1. Progress Bar now shows you the location at which you started current reading session and the location of various notes and bookmarks.
  2. Kindle WiFi uses 802.11 b and 802.11 g. It automatically remembers and connects to hotspots you have used in the past. It doesn’t connect to enterprise or ad-hoc networks.
  3. There’s something new called International Subscription Service for delivery of periodicals when you are outside the US.
  4. The Volume Control and Power Switch have been moved to the bottom of the Kindle 3. There’s also the headphone jack, a microphone, and a micro-USB power port.
  5. This cryptic phrase – All latest generation Kindle devices have Wi-Fi connectivity built-in. Really? Guess they meant all except the Kindle DX 2.
  6. There are 3 font types – regular, condensed, and sans-serif.  
  7. There are now Line Spacing options – Small, Medium, and Large. No idea if Alt+Shift+Number still works – Well, that’s probably impossible now.
  8. There are now two Kindle 3 dictionaries – The New Oxford American Dictionary and the Oxford Dictionary of English. Guess this is done for the Kindle UK push.
  9. With the Kindle 3 you have to slide and hold the power switch for 7 seconds to turn it off. It’s a bit much. Resetting now requires sliding and holding the switch for 15 seconds.
  10. The charge indicator light is now around/under the power switch.  
  11. To check whether you have Kindle WiFi or Kindle 3 3G+WiFi – On the Home Page press Menu, then choose Settings, and on the Settings Page look under Device Info at the ‘Network Capability’ line.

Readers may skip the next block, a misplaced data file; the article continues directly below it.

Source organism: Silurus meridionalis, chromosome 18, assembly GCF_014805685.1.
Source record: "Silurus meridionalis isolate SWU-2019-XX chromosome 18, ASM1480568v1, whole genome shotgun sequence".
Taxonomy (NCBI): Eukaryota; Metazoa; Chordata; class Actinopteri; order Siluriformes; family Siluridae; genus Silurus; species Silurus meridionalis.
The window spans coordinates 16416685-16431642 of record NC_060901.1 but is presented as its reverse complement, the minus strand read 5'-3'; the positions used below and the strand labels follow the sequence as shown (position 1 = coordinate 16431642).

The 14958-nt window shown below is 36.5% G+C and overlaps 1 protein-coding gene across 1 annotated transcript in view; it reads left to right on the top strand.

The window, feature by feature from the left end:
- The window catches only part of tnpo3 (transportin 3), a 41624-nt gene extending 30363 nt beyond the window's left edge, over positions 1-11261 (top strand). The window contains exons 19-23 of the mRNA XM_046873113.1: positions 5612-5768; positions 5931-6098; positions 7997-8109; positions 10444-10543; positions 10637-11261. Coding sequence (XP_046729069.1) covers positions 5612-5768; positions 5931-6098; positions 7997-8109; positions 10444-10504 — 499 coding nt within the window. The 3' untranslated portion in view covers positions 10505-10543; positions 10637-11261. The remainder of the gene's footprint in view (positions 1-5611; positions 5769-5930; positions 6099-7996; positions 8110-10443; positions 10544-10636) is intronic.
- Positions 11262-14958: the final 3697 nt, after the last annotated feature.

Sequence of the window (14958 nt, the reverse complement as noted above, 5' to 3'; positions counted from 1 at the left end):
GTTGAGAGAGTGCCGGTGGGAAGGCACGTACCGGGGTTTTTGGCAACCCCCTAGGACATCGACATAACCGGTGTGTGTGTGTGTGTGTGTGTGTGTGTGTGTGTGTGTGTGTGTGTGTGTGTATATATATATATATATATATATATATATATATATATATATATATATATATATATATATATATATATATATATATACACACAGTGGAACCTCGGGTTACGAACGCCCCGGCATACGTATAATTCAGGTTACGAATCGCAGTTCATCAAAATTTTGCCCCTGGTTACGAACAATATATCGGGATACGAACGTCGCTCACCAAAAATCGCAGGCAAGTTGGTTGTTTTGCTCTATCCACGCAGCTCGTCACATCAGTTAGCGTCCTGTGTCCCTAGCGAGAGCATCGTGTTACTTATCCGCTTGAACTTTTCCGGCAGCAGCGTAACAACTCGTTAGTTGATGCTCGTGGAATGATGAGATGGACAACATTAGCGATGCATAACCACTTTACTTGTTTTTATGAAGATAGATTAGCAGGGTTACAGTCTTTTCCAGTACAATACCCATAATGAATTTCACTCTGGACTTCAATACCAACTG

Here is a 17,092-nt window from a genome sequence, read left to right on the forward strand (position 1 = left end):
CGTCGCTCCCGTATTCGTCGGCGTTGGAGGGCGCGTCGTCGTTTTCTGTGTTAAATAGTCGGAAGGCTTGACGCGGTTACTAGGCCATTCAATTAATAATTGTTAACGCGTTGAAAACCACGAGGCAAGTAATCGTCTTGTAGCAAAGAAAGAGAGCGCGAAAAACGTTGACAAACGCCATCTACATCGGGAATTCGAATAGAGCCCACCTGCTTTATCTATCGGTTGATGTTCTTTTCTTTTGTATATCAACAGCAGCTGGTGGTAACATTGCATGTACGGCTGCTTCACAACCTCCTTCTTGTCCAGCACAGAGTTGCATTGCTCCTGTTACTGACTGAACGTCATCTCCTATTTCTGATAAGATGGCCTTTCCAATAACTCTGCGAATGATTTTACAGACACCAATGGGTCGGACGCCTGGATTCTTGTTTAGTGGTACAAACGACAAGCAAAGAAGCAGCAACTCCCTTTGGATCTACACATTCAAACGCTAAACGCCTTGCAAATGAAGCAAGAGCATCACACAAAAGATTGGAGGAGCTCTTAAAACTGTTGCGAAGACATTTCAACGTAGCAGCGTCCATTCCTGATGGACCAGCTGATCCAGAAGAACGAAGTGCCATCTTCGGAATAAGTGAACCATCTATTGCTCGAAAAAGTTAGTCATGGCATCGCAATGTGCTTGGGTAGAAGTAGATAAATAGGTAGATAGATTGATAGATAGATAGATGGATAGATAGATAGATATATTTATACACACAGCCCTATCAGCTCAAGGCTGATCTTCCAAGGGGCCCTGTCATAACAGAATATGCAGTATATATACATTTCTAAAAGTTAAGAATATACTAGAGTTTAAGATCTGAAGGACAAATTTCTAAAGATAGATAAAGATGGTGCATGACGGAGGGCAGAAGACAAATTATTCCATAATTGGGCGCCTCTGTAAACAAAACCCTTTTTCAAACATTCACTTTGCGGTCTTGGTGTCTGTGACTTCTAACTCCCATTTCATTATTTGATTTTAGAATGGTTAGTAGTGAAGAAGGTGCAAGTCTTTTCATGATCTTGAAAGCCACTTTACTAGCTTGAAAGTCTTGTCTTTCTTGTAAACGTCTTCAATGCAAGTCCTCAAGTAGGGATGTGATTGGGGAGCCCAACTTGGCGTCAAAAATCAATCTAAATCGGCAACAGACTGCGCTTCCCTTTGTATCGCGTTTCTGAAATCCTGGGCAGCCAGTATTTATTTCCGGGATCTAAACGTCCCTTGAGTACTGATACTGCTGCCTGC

12. Apparently, annotations created for any personal documents, blog items, or subscription items older than 7 days are not saved when they are deleted. They will be in the My Clippings File. However, if you re-load the deleted item the annotations won’t be there. Not sure if it was always this way or whether this is a Kindle 3 change.
  13. The music player is still strange – ‘songs will be played in the order they were added to your kindle’ and there’s still no ‘previous track’ button.
  14. To Turn Off the Popular Highlights Feature – On the Home screen press Menu, then choose Settings, and then on the Settings Page click on ‘turn off’ next to Popular Highlights.
  15. When on a Popular Highlight press Enter to show or hide the number of people who highlighted this particular passage.
  16. It was interesting to find out that you can view a list of Popular Highlights for a book and sort them by popularity.
  17. There’s experimental .docx conversion through Amazon’s document conversion service. Zip files sent to Amazon are automatically opened up and any convertible files are converted. 

You can check for additional Kindle 3 tips and insights at the Kindle 3 Help Pages.